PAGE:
Historic Sites of Manitoba: Thomas Simpson Plaque (Anderson Avenue, Winnipeg)
A plaque in St. John’s Park near the corner of Anderson Avenue and St. Cross Street was unveiled in 1939 by the Historic Sites and Monuments Board of Canada. It commemorates Thomas Simpson. Born in Scotland, Simpson became, in 1829, secretary to Sir George Simpson. In 1837, with Peter Warren Dease, he led an expedition down the Mackenzie River and along the Arctic coast to Point Barrow and back to winter at Fort Confidence. The party descended the Coppermine River in 1838 and again in 1839, exploring the coast between Point Turnagain and the Back estuary. Simpson displayed outstanding qualities of leadership, skill, and courage.
In 1840, having set out from Fort Garry to visit England, Simpson died of a gunshot wound near the Turtle River, on an ox cart trail between Pembina and Fort Abercrombie, in what is now North Dakota.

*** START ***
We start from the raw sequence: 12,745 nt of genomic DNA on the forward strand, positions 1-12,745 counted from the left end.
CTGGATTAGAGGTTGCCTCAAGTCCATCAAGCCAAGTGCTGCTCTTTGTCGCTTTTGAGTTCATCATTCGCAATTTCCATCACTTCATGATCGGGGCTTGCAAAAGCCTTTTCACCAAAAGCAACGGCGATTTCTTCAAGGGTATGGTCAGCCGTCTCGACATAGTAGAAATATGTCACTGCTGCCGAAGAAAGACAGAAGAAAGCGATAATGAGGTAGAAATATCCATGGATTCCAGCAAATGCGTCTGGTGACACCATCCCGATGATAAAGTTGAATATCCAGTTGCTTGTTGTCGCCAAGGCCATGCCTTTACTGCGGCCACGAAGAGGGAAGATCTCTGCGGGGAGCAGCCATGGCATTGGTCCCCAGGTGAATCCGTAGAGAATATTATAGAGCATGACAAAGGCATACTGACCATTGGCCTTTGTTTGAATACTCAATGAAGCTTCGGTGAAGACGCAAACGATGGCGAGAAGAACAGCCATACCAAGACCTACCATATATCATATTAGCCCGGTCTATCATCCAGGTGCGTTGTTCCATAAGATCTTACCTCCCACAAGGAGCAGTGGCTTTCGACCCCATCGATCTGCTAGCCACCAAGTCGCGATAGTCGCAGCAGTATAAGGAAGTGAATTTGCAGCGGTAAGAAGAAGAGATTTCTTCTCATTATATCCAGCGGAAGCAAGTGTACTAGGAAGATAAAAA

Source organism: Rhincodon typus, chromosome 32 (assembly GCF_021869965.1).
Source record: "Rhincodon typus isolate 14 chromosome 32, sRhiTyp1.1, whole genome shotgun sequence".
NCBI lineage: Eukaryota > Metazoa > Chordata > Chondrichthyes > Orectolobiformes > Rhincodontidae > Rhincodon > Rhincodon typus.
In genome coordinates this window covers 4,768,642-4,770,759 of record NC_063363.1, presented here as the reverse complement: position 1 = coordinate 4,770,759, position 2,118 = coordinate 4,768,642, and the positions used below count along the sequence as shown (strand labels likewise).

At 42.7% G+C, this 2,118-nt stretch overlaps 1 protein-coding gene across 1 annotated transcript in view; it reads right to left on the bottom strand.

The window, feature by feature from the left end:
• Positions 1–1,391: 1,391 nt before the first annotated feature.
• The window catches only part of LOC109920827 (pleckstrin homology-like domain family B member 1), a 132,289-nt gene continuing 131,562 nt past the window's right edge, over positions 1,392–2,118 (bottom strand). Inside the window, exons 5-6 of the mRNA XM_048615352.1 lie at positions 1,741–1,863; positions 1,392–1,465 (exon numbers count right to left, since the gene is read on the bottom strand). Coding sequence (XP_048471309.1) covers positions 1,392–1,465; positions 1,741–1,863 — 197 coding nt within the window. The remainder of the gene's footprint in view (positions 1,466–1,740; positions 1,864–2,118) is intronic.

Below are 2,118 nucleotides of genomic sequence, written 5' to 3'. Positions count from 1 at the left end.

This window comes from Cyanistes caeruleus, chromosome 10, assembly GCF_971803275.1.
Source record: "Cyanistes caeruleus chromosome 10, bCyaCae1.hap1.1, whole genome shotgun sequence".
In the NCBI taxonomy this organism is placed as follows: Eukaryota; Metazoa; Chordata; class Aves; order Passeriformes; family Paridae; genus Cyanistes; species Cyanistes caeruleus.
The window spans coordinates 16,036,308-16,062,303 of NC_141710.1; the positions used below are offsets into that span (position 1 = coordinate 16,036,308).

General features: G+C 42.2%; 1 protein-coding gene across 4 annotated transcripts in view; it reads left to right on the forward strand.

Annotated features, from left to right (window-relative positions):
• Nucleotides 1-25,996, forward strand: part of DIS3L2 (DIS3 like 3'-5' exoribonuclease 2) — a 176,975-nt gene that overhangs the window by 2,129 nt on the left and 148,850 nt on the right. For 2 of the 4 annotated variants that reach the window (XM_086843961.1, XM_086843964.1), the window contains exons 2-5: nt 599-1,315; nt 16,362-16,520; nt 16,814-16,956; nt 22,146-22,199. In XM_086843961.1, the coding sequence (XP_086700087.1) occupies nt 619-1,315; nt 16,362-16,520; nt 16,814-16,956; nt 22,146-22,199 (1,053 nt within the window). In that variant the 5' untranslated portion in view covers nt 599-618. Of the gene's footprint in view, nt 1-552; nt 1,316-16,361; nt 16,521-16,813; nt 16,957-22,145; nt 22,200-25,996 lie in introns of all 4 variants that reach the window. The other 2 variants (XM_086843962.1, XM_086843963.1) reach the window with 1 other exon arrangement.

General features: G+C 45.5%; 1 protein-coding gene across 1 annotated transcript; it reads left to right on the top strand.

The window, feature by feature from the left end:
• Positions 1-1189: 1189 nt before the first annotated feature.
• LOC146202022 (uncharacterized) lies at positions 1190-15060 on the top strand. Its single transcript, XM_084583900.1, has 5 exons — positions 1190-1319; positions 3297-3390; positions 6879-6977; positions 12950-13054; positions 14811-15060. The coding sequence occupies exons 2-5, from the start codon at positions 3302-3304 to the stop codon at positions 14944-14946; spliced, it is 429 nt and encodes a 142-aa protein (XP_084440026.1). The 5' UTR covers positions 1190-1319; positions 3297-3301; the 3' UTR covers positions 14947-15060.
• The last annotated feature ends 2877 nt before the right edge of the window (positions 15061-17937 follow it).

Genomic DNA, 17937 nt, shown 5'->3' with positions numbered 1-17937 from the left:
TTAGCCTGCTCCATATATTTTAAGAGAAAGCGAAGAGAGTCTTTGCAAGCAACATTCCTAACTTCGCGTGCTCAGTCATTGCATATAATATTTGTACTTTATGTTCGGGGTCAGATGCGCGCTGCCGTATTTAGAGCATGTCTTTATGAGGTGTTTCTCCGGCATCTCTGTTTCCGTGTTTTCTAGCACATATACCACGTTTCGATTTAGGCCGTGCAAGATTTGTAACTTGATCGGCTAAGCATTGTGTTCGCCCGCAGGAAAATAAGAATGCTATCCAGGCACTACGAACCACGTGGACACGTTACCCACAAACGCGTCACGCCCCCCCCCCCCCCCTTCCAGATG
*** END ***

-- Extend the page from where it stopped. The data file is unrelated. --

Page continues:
Red River District miscellaneous records, B.235/z/3 fos. 549-556, 1M902, PDF pages 696 (Hargrave), 698-702 (Bruce), Flett (704-706), Logan (708-711), Hudson's Bay Company Archives, Archives of Manitoba.
Simpson, Thomas National Historic Person, Directory of Federal Heritage Designations, Parks Canada.
Information for this page was provided by The City of Winnipeg’s Planning, Property and Development Department, which acknowledges the contribution of the Government of Manitoba through its Heritage Grants Program.
We thank George Penner, Cully Gause, and Nathan Kramer for providing additional information used here.
This page was prepared by Gordon Goldsborough.
Page revised: 3 October 2022